Hemilabile Coordination Complexes as Fluorescent Chemosensors The Groundwork: RuPOMe - PowerPoint PPT Presentation

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Hemilabile Coordination Complexes as Fluorescent Chemosensors The Groundwork: RuPOMe

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  1. Hemilabile Coordination Complexes as Fluorescent ChemosensorsThe Groundwork: RuPOMe Anthony Tomcykoski

  2. Overview Introduction Synthetic Approach Characterization Conclusions Future Work

  3. Introduction • Hemilabile Coordination • Polydentate chelates • Inert and labile binding positions • Phosphine-ether ligands Hemilabile coordination complex in the presence of a small polar molecule (1)

  4. Introduction • Examples of Hemilabile Ligands Tris(2,6-methoxyphenyl)phosphine P(OMe)6 Bis(2-methoxyphenyl)phenylphosphine P(OMe)2 POMe Diphenyl(2-methoxyphenyl)phosphine

  5. Introduction • Photosensitizer • [Ru(bpy)3]+2 • Long lived 3MLCT • Fluorescent Chemosensor • Molecular sensing • Monitor photophysical properties


  6. Synthetic Approach Step One: Make a suitable starting material .2 H2O Starting Material Ru(bpy)2Cl2.2H2O

  7. Synthetic Approach Step Two: Remove inner sphere chloride Introduce non- coordinating anion (BF4-) 2 Solvated bis(bipyridyl) complex

  8. Synthetic Approach Step Three: Coordinate phosphine-ether hemilabile ligand Isolate product RuPOMe

  9. Hemilabile Coordination Complexes Tolylterpyridylchromophores Tridentate Ligands RuPOMe RuP(OMe)6 Bipyridyl Chromophores Bidentate Ligands RuP(OMe)2 Ru(bpy)2P(OMe)6

  10. Characterization UV/Vis Spectroscopy Infrared Spectroscopy Emission Spectra Excited State Lifetime NMR (1H, 13C, 31P)

  11. UV/Vis SpectroscopyBipyridyl Systems MLCT energy gap varies in each complex [Ru(bpy)3](PF6)2 450nm RuCl3.nH2O 420nm Ru(bpy)2Cl2 376, 548nm [RuPOMe](PF6)2 450nm [Ru(bpy)2P(OMe)6](PF6)2 430nm in EtOH/Acet 476nm [Ru(bpy)3](PF6)2 RuCl3.nH2O Ru(bpy)2Cl2.2H2O

  12. Jablonski Diagram MLCT[Ru(bpy)3]+2 Short, sub-picosecond ISC 1MLCT Long, ~5μs S1 3MLCT T1 E Radiative Decay hν Nonradiative Decay • Interested in Monitoring • 3MLCT Lifetime • Radiative Decay or Emission S0

  13. UV/Vis SpectroscopyTolylterpyridyl Systems MLCT Bands Ru(ttpy)Cl3 440nm [Ru(ttpy)2]Cl2 486nm [RuP(OMe)6](BF4)2 460nm

  14. Emission SpectraRoom Temperature [RuPOMe](PF6)2 emission 601nm excitation 463nm [Ru(bpy)2P(OMe)6](PF6)2 emission 505nm excitation 430nm RuP(OMe)6](BF4)2 emission 413nm excitation 343nm

  15. Excited State Lifetime [Ru(bpy)3]+2  = 5µs (77K, literature)  = 132.4ns (Room Temperature, CH3CN, experimental) emission 610nm RuPOMe  = 319ns emission 601nm • Conclusion: • Room temperature lifetimes are inconsistent • The lifetime of tolylterpyridine ruthenium complexes are on the order of picoseconds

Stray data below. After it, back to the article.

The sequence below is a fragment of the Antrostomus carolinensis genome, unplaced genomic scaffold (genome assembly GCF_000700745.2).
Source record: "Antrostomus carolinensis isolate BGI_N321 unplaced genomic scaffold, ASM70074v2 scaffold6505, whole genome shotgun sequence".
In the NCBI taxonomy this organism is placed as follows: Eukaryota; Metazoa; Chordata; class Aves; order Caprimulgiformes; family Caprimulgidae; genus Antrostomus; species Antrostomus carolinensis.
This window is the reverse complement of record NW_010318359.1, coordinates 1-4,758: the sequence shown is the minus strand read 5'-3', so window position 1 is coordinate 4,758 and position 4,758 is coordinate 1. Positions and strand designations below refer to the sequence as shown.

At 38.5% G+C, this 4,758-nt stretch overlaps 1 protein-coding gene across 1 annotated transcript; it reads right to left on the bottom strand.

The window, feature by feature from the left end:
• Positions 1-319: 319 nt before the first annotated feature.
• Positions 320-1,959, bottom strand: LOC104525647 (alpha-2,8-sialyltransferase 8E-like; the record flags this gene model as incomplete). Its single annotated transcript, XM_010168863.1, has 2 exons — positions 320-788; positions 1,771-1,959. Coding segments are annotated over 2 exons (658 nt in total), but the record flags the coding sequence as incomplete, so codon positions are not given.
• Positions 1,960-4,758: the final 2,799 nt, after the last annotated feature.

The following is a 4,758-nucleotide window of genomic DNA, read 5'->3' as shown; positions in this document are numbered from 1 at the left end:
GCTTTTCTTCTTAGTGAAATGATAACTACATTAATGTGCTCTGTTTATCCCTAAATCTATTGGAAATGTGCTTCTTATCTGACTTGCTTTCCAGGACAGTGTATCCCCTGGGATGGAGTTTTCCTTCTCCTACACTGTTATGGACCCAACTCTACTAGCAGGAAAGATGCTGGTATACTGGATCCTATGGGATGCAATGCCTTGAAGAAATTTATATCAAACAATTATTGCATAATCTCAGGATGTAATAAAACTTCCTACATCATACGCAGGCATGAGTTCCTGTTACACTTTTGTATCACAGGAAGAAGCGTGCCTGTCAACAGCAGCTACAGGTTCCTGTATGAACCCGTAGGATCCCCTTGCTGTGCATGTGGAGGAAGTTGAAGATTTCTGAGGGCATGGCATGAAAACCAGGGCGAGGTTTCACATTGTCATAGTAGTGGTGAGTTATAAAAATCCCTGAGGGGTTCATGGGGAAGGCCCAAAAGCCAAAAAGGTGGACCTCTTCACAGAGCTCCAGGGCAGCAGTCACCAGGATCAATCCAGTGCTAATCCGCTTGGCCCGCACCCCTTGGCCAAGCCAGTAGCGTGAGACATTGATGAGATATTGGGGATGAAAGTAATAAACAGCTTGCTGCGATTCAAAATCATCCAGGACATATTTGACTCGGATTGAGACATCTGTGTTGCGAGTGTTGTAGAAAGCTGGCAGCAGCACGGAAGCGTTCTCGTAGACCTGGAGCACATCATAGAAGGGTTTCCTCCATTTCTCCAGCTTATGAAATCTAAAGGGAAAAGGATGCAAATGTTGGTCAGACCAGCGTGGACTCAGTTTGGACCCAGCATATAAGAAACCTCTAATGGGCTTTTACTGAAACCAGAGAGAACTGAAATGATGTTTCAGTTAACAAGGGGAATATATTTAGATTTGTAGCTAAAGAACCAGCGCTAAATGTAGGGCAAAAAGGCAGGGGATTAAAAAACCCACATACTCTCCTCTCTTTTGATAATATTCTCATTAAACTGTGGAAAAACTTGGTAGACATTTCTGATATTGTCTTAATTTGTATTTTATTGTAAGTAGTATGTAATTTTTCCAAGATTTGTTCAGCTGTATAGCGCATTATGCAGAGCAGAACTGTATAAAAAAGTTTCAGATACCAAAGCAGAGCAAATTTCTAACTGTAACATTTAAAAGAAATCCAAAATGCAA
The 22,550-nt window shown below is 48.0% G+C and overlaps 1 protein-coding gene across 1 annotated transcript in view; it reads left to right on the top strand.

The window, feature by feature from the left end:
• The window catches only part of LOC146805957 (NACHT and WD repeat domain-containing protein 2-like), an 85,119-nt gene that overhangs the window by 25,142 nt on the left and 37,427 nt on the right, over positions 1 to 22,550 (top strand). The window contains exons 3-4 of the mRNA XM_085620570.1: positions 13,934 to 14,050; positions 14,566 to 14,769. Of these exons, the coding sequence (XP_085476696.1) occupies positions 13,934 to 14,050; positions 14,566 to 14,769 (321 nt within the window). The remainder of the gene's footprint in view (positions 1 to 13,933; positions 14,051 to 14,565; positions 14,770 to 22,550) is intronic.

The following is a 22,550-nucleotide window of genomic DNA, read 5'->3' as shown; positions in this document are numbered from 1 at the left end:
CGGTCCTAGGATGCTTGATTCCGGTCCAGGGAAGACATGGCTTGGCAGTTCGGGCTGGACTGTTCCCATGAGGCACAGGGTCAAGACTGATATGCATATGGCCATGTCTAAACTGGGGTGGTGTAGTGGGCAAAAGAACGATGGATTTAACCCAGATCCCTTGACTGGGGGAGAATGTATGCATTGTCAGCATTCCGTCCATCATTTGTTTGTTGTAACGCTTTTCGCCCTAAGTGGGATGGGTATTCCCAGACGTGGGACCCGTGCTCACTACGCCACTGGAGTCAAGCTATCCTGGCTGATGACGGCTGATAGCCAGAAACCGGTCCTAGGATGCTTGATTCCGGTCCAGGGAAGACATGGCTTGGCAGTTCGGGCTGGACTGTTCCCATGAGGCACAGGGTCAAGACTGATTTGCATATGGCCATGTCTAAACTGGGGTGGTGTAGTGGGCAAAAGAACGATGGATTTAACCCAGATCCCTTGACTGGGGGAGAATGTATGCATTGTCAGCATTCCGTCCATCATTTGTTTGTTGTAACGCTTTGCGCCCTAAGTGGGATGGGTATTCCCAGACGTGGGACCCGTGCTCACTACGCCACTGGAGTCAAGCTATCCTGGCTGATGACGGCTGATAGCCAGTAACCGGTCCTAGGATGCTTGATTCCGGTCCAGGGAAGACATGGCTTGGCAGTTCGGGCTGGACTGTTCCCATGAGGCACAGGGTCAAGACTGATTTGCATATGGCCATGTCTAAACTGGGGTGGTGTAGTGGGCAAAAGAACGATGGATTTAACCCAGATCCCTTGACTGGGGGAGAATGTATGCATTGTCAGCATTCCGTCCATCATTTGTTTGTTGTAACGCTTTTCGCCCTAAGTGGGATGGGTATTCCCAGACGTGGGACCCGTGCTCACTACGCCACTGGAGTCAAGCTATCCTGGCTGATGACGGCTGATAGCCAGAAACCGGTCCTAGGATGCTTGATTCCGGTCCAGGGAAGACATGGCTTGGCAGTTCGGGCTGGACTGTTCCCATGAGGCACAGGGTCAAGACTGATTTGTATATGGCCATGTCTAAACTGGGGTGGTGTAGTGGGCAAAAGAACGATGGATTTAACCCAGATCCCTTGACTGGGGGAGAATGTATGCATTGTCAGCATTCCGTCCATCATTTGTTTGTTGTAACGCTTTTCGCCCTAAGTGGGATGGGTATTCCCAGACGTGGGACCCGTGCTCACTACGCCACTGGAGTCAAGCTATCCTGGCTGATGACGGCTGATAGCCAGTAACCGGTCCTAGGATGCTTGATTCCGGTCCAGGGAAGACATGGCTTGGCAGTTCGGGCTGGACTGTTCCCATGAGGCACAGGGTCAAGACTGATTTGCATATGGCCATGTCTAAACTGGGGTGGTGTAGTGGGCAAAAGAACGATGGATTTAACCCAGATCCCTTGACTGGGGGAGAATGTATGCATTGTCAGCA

16. NMR Studies • 1H NMR • Methoxy proton shifts • Observe bound and unbound ligand signal • 13C NMR • Signal:Noise low, numerous peaks • 31P NMR • High number of scans (6400 scans) • Unique 31P resonances with analyte complexation • Long T1 Relaxation (PPh3=13.369s, POMe=18.396s)

  17. 1H NMR 2,2’-bipyridine free ligand Aromatics > 7ppm POMe free ligand -OCH3 3.70ppm [RuPOMe](PF6)2 -OCH3 2.05ppm

  18. 31P NMR [RuPOMe](PF6)2 [2.85 x 10-3M] in Acetone-d6 56ppm Ether Bound -143ppm(septet) PF6- POMe free ligand -14.45ppm [RuP(OMe)6](BF4)2 [3.0 x 10-3M] in Acetone-d6 15.5ppm Ether bound -63.5ppm(d) undesired product -68.5ppm(d) undesired product P(OMe)6 free ligand -70.8ppm

  19. Conclusions • [RuPOMe](PF6)2 successfully synthesized and characterized • [RuP(OMe)2] and [RuP(OMe)6] require different synthetic approach • Tolylterpyridine is not ideal as a chromophoric ligand • MLCT electronic state observed for bipyridyl and tolylterpyridylchromophores • Complexes are luminescent, but minimal at room temperature

  20. Future Work • Concentration Dependence • Analyte selectivity titrations • Low Temperature (77K) Photophysics • 31P NMR in Determining Equilibrium • Quantum Yield Measurements • Use Fluorescent Polymer Units as Hemilabile Ligands

  21. Acknowledgements • Jones’ Group • Dr. Jones, Dr. Martin, Dr. Flynn • Jasper, Wenrong, Catherine, Sherryllene, Dickson, Peter • Undergraduates • Dr. Jürgen Schulte • Chemistry Department • Binghamton University

  22. References • Rogers, C.W.; Zhang, Y.; Patrick, B.O.; Jones, W.E.; Wolf, M.O. Inorg. Chem. 2002, 41, 1162-1169 • Kalyanasundaram, K. Photochemistry of Polypyridine and Porphyrin Complexes; Academic Press: London, 1992. • Angell, S.E.; Zhang, Y.; Rogers, C.W.; Wolf, M.O.; Jones, W.E.; Inorg. Chem. 2005, 44, 7377-7384 • Alary, F.; Heully, J.L.; Bijeire, L.; Vicendo, P. Inorg. Chem. 2007, 46, 3154-3165. • Wang, J.; Fang, Y.Q.; Hanan, G.S.; Loiseau, F.; Campagna, S. Inorg Chem. 2005, 44, 5-7. • Rogers, C.W.; Wolf, M.O. Chem. Comm. 1999, 2297-2298. • Angell, S.E., Rogers, C.W.; Zhang, Y.; Wolf, M.O.; Jones, W.E.; Coordination Chemistry Reviews. 2006, 250, 1829-1841. • Demas, J.N.; Adamson, A.W. J. Am. Chem. Soc.1971, 93, 1800-1801